The Filipino Propaganda Movement

The main desire of the reformists is to improve the condition of the entire Filipinos as well as to change how the Spanish government rule the country.

After the Cavite Mutiny on 1872, the condition of the Filipino worsens. This is because the Spanish government continuously abuse their powers against them. The middle class Filipinos go to other countries to continue their studies. There, they set up a group and unite to fight for the Filipino rights. They begin to lunch a peaceful campaign to ask for a reform and change in the government system from Spain. This group becomes the “Kilusang Propaganda” or “Propaganda Movement”. The members were called Reformists.

The aim are as follows:

  • Equality amongst the Filipino and Spaniards
  • To recognize the Philippines as a province of
    Spain rather than a colony
  • To a Filipino who will represent the Philippines in Spain’s government body
  • To remove all the Spanish priest in the country and replaced them with the Secular Priest (Filipino Priests)
  • To return the freedom of the Filipinos such as the freedom of speech and justice and others

On 1882, a new group was founded named as the Circulo-Hispano Filipino (Association of Hispanic-Filipinos). This new group was founded by Filipinos and Spaniards who are pushing for the reform in the government. The group also created a newspaper called the Revista del Circulo Hispano-Filipino, in order to addressed to the government authorities in Spain all the abuses and harsh treatment being done to the Philippines and the changes that they wanted to be done. But the newspaper did not last long because of the lack of leadership and the lack of money to fund its operation.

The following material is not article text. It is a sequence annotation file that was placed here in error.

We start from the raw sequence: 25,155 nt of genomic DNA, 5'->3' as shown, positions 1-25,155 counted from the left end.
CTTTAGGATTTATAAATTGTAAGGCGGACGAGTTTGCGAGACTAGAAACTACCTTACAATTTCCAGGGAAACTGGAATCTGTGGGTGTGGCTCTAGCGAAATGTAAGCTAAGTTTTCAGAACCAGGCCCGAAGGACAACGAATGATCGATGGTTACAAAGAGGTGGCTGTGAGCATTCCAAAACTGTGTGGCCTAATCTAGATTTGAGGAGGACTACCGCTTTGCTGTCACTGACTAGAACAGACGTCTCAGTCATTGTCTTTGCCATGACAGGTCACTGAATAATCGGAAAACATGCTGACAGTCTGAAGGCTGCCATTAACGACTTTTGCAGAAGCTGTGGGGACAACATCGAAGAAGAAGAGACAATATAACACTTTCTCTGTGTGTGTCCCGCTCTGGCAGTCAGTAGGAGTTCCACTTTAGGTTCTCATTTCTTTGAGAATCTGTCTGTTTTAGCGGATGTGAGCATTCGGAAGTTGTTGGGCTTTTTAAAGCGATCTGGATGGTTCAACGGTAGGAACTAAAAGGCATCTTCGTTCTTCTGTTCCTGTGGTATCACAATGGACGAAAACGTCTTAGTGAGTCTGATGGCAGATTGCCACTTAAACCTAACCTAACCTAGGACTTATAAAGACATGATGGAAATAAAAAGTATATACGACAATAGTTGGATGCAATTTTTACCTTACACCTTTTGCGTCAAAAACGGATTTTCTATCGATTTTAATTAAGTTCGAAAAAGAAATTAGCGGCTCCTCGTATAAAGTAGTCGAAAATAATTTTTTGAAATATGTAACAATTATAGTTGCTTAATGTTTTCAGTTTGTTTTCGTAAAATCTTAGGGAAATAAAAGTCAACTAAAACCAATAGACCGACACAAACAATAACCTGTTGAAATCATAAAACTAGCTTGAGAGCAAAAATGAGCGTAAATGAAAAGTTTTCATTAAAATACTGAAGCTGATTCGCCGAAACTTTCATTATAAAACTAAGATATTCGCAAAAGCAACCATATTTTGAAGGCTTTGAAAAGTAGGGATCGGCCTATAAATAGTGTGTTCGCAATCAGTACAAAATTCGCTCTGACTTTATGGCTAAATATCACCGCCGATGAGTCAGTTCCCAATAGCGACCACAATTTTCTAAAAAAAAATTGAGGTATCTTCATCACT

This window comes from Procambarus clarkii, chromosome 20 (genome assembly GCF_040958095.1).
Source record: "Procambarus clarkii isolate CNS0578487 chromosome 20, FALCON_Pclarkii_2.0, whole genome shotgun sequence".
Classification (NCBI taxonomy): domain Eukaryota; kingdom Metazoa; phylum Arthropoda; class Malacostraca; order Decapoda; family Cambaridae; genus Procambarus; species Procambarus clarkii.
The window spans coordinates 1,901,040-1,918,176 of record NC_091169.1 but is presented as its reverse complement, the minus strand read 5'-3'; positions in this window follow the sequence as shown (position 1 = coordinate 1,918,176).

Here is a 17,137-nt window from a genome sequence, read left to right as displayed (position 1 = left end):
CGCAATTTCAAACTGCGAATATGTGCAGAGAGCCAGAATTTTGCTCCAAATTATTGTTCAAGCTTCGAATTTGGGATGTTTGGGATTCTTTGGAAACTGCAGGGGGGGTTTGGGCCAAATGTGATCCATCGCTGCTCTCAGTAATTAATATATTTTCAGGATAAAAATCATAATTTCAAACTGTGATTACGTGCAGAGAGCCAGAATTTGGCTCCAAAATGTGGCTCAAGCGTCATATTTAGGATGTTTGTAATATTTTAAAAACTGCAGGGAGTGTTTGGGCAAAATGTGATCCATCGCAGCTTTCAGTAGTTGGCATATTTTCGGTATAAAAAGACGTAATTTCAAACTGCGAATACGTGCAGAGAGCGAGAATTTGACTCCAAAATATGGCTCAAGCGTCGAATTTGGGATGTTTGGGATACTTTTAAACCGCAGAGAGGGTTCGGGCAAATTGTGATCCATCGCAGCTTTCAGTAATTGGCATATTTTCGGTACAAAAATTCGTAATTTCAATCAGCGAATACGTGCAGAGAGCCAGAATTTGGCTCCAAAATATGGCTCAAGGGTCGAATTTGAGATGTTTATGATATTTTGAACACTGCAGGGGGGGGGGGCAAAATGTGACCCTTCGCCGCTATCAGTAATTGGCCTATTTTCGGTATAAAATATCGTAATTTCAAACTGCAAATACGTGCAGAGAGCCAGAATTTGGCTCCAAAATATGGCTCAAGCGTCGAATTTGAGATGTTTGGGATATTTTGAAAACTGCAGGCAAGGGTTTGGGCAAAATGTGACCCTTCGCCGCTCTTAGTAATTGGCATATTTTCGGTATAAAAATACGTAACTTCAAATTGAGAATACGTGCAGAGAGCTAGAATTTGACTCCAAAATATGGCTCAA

Another newspaper was created by the Filipinos who were living in Spain. The La Solidaridad became the official newspaper of the Propaganda Movement. It was first printed and circulated in Barcelona, Spain on February 15, 1889. And

on November 15, 1889, it was also printed in Madrid, Spain. Majority of its writers were all Filipinos. The newspaper’s aim is to:

  • Bring to the authorities the corruptions that are happening in the Philippines
  • To fight for justice and development of the country
  • To ask for a change or reform in the government policies and society
  • introduce the spirit of democracy

Some of these Filipinos in Spain who beheaded this desire include Dr. Jose Rizal, Marcelo H. Del Pilar, Graciano Lopez Jaena, Antonio and Juan Luna, and Felix Resurrection Hidalgo. So that they will not be persecuted by the Spaniards, these Filipinos uses an aliases or hid under a different names when they writes in the La Solidaridad. Some of their aliases are as follows:

  • Marcelo H. Del Pilar (Plaridel)
  • Dr. Jose Rizal (Laong-laan and Dimasalang)
  • Antonio Luna (Taga-Ilog)
  • Jose Ma. Panganiban (Jomapa)

Some foreigners also writes for the La Solidaridad such as Ferdinand Blumentrit, an Austrian National and Dr. Miguel Morayta, a Spanish historian and former minister in the Spanish government.

But unfortunately, the printing of the La Solidaridad did not also last long mainly because of the lack of funding.

Author’s note: Another compiling story and history of my motherland and its citizens.

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